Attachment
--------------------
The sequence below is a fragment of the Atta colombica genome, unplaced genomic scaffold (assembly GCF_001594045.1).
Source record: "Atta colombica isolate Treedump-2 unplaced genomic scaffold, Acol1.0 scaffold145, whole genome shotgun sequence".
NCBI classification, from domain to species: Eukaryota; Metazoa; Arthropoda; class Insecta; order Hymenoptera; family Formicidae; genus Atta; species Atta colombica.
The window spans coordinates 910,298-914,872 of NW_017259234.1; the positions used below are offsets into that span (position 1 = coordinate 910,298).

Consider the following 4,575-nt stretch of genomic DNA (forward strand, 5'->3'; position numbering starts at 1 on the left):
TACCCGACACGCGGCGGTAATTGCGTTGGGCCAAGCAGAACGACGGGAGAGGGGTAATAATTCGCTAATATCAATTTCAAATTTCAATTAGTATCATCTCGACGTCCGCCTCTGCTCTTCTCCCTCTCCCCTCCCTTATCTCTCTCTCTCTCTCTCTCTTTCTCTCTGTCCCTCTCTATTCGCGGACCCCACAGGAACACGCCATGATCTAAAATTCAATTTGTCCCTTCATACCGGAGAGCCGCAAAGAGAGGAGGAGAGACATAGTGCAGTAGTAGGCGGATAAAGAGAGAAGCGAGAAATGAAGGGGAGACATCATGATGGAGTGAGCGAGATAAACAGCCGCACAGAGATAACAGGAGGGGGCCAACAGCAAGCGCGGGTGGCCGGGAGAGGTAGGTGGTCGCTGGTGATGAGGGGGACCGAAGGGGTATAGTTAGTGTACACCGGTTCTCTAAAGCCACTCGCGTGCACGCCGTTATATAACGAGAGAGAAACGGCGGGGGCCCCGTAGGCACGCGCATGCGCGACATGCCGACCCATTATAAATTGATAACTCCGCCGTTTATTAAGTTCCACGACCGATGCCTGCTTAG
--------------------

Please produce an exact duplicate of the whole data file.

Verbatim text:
The sequence below is a fragment of the Atta colombica genome, unplaced genomic scaffold (assembly GCF_001594045.1).
Source record: "Atta colombica isolate Treedump-2 unplaced genomic scaffold, Acol1.0 scaffold145, whole genome shotgun sequence".
NCBI classification, from domain to species: Eukaryota; Metazoa; Arthropoda; class Insecta; order Hymenoptera; family Formicidae; genus Atta; species Atta colombica.
The window spans coordinates 910,298-914,872 of NW_017259234.1; the positions used below are offsets into that span (position 1 = coordinate 910,298).

Consider the following 4,575-nt stretch of genomic DNA (forward strand, 5'->3'; position numbering starts at 1 on the left):
TACCCGACACGCGGCGGTAATTGCGTTGGGCCAAGCAGAACGACGGGAGAGGGGTAATAATTCGCTAATATCAATTTCAAATTTCAATTAGTATCATCTCGACGTCCGCCTCTGCTCTTCTCCCTCTCCCCTCCCTTATCTCTCTCTCTCTCTCTCTCTTTCTCTCTGTCCCTCTCTATTCGCGGACCCCACAGGAACACGCCATGATCTAAAATTCAATTTGTCCCTTCATACCGGAGAGCCGCAAAGAGAGGAGGAGAGACATAGTGCAGTAGTAGGCGGATAAAGAGAGAAGCGAGAAATGAAGGGGAGACATCATGATGGAGTGAGCGAGATAAACAGCCGCACAGAGATAACAGGAGGGGGCCAACAGCAAGCGCGGGTGGCCGGGAGAGGTAGGTGGTCGCTGGTGATGAGGGGGACCGAAGGGGTATAGTTAGTGTACACCGGTTCTCTAAAGCCACTCGCGTGCACGCCGTTATATAACGAGAGAGAAACGGCGGGGGCCCCGTAGGCACGCGCATGCGCGACATGCCGACCCATTATAAATTGATAACTCCGCCGTTTATTAAGTTCCACGACCGATGCCTGCTTAG